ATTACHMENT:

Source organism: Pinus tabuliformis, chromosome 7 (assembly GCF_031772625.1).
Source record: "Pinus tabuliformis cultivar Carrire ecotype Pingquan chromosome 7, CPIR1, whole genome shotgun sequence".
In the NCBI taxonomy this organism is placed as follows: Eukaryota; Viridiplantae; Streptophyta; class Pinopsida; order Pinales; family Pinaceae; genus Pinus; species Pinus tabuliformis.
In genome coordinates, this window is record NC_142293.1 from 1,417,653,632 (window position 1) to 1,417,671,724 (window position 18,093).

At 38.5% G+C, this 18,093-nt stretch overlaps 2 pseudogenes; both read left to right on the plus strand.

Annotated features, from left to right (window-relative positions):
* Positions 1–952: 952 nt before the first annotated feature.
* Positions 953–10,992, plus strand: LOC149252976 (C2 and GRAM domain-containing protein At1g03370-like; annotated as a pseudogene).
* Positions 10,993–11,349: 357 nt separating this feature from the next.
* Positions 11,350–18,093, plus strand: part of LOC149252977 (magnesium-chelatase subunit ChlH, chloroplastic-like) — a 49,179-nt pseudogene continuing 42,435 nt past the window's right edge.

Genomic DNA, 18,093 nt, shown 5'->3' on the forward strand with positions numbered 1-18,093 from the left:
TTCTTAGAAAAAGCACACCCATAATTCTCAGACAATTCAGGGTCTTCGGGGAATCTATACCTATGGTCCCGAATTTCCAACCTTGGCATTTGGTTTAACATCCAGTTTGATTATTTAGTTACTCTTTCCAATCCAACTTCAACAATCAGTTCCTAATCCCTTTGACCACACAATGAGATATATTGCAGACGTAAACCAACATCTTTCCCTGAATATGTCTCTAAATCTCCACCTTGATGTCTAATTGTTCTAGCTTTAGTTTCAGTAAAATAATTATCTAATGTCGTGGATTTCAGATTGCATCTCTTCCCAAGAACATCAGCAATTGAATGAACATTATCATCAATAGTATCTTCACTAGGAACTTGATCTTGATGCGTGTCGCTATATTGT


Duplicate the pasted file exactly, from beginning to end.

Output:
Source organism: Pinus tabuliformis, chromosome 7 (assembly GCF_031772625.1).
Source record: "Pinus tabuliformis cultivar Carrire ecotype Pingquan chromosome 7, CPIR1, whole genome shotgun sequence".
In the NCBI taxonomy this organism is placed as follows: Eukaryota; Viridiplantae; Streptophyta; class Pinopsida; order Pinales; family Pinaceae; genus Pinus; species Pinus tabuliformis.
In genome coordinates, this window is record NC_142293.1 from 1,417,653,632 (window position 1) to 1,417,671,724 (window position 18,093).

At 38.5% G+C, this 18,093-nt stretch overlaps 2 pseudogenes; both read left to right on the plus strand.

Annotated features, from left to right (window-relative positions):
* Positions 1–952: 952 nt before the first annotated feature.
* Positions 953–10,992, plus strand: LOC149252976 (C2 and GRAM domain-containing protein At1g03370-like; annotated as a pseudogene).
* Positions 10,993–11,349: 357 nt separating this feature from the next.
* Positions 11,350–18,093, plus strand: part of LOC149252977 (magnesium-chelatase subunit ChlH, chloroplastic-like) — a 49,179-nt pseudogene continuing 42,435 nt past the window's right edge.

Genomic DNA, 18,093 nt, shown 5'->3' on the forward strand with positions numbered 1-18,093 from the left:
TTCTTAGAAAAAGCACACCCATAATTCTCAGACAATTCAGGGTCTTCGGGGAATCTATACCTATGGTCCCGAATTTCCAACCTTGGCATTTGGTTTAACATCCAGTTTGATTATTTAGTTACTCTTTCCAATCCAACTTCAACAATCAGTTCCTAATCCCTTTGACCACACAATGAGATATATTGCAGACGTAAACCAACATCTTTCCCTGAATATGTCTCTAAATCTCCACCTTGATGTCTAATTGTTCTAGCTTTAGTTTCAGTAAAATAATTATCTAATGTCGTGGATTTCAGATTGCATCTCTTCCCAAGAACATCAGCAATTGAATGAACATTATCATCAATAGTATCTTCACTAGGAACTTGATCTTGATGCGTGTCGCTATATTGT